Sobeys - Why so expensive?
I must say that as Loblaws and Metro are trying to reinvent themselves, I have made Sobeys my new favourite large supermarket. It's produce is fresh, they have good organic products, a great fish counter, and a good selection of brands (unlike Loblaw where if I need anything other than PC it's a crap shoot finding your desired brand). Unfortunately, I find it much more expensive than all the other stores and wonder why? Service is just as atrocious and unskilled as the competitors so it can't be wages and I do know margins are small in the grocery biz . Does anyone else find their prices extremely high or know why? Just wondering.
Their prices are high just because so many of their stores run 24h. The same goes for Metro, but their selection and service is dreadful in comparison. I agree that Sobeys have nice outlets, but you have to shop carefully to get good deals. Their house brand, Compliments, is respectable, but I don't find it has as good a selection as PC. They have a rewards points thing now called Club Sobeys, so you may as well sign up if you're a regular.
I don't find them to be that expensive. If you REALLY wanna see price gouging or high prices for a supermarket, try a Fortino's.. The nicest of the PC supermarkets
That place is brutal
Yes, I find Sobey's prices extremely high overall. They make Loblaw's pricing seem almost reasonable.
Operating a large supermarket 24 hours does not necessarily drive up costs. To quote one supermarket operator, "there are night crews in the stores anyway, so we teach a couple of them to run the registers and we can make a little money".
If there isn't enough business at any particular location, that store likely won't remain open 24 hours. The first major chain to go 24/7 in Toronto, Miracle Foodmart (the Ontario division of Steinberg's), had lower prices than anyone else at that time.
When Loblaw's went the superstore route, Sobey's decided (I believe wisely) that they should stick to smaller stores and concentrate on food. They are opening stores in places where large outlets don't fit. Some Sobey's stores are relatively large, but many are very small by current standards. Some Sobey's stores are just convenience stores, and some stores emphasize "gourmet condiments" and takeout.
Since Sobey's is non-union, I can't imagine they have higher costs. With the glaring exception of the kosher Sobey's in Thornhill, which takes little direction from head office, the food at Sobey's is remarkably uninteresting overall and the selection very limited. Loblaw's may carry fewer brands, but they do have those most in demand and they have a much bigger food selection overall. The "PC only" situation tends to happen with products where PC is clearly the best available.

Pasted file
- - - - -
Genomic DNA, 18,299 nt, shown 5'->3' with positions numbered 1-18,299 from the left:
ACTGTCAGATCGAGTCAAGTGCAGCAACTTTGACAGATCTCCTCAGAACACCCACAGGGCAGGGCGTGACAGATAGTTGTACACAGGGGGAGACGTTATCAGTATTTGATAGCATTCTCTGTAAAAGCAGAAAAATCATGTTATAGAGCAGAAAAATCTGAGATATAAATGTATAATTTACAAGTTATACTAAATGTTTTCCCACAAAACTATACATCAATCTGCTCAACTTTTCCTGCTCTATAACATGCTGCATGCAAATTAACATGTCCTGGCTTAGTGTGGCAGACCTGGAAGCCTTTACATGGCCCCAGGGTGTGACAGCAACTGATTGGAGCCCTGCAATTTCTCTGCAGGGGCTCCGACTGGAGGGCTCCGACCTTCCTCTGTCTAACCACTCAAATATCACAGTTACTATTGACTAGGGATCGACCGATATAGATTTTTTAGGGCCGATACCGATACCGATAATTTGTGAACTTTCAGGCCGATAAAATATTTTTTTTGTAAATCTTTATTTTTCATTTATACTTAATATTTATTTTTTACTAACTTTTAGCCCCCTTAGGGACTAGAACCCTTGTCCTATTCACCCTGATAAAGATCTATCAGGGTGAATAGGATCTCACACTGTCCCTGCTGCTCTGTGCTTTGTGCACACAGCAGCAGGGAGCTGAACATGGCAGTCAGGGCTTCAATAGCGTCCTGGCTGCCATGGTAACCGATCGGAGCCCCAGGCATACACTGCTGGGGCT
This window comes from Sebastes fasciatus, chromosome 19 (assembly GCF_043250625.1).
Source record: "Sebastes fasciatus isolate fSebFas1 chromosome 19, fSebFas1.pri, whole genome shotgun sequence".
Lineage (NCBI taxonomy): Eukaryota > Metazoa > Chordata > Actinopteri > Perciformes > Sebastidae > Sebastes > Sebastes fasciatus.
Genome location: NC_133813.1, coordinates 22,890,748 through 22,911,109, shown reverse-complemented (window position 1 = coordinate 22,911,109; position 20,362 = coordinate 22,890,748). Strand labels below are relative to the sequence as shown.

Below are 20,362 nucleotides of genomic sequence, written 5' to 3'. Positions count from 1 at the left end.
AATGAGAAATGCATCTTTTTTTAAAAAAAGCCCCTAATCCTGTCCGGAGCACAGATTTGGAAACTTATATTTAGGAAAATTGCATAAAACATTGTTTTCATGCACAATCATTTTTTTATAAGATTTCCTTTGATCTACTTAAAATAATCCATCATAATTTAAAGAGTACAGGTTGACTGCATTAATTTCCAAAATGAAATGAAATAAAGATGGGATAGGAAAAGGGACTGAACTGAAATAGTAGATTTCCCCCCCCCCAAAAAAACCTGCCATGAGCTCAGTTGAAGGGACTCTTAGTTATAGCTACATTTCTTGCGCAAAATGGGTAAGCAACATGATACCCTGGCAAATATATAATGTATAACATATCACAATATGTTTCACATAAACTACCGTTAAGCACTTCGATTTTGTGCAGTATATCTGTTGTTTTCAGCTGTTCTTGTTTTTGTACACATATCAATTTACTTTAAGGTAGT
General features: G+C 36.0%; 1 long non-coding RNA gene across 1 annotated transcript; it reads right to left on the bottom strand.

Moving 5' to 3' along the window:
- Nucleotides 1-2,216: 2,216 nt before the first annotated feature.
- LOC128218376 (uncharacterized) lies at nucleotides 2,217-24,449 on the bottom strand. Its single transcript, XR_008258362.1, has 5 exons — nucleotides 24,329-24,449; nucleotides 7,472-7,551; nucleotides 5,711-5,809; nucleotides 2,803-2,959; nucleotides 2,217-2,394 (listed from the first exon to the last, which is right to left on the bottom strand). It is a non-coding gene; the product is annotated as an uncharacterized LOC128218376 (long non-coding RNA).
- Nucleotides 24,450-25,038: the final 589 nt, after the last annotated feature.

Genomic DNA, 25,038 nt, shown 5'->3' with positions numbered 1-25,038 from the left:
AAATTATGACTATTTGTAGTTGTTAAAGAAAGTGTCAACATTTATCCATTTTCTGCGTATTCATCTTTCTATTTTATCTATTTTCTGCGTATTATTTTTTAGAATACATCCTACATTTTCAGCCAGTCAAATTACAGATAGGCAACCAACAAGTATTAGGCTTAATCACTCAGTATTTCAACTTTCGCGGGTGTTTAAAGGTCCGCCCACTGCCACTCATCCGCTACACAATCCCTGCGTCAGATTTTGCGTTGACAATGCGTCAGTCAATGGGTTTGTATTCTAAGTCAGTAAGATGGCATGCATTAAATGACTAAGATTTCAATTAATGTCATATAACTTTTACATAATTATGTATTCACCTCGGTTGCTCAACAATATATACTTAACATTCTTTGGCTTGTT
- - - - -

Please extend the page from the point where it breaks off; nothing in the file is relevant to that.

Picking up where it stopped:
My experience has been that Sobey's offers a much more limited selection than anyone else. I have also found their meats (including the Sterling Silver brand) of lower quality and their produce the most unreliable.
I used to cite a second glaring exception, the very large franchised Sobey's in Parry Sound. However, last summer, this store suddenly seemed remarkably ordinary. Curious, I asked whether the local operator had been taken over by corporate. Yes, this had, indeed, happened a couple of years earlier.
Seeing the difference in the stock, I asked whether things had changed for the staff. The cashier said yes, two things had changed. They were no longer open 24 hours in the summer and they were now getting much smaller raises than before.
Are you referring to the Sobey's at Clark & Hilda or to another one?
The Clark Av Sobey's stocks, in one store, thousands of items that are difficult to find in the GTA. Indeed, many are unavailable anywhere else in Canada.
OTOH, they do not sell many standard supermarket items. This is undoubtedly the only large chain supermarket in the GTA that sells Fox's U-Bet chocolate syrup and does not sell fresh pork or t-bone steak.
This store has a very well defined clientele. The customers, on the whole, are not (to put it politely) shy and retiring. The staff and the customers are suitably matched.
If you don't need what they alone sell, you might not want to deal with it. I go there several times a year for special needs and would not want to shop there every week. However, unlike most Sobey's locations, much of the food stocked here is unusual.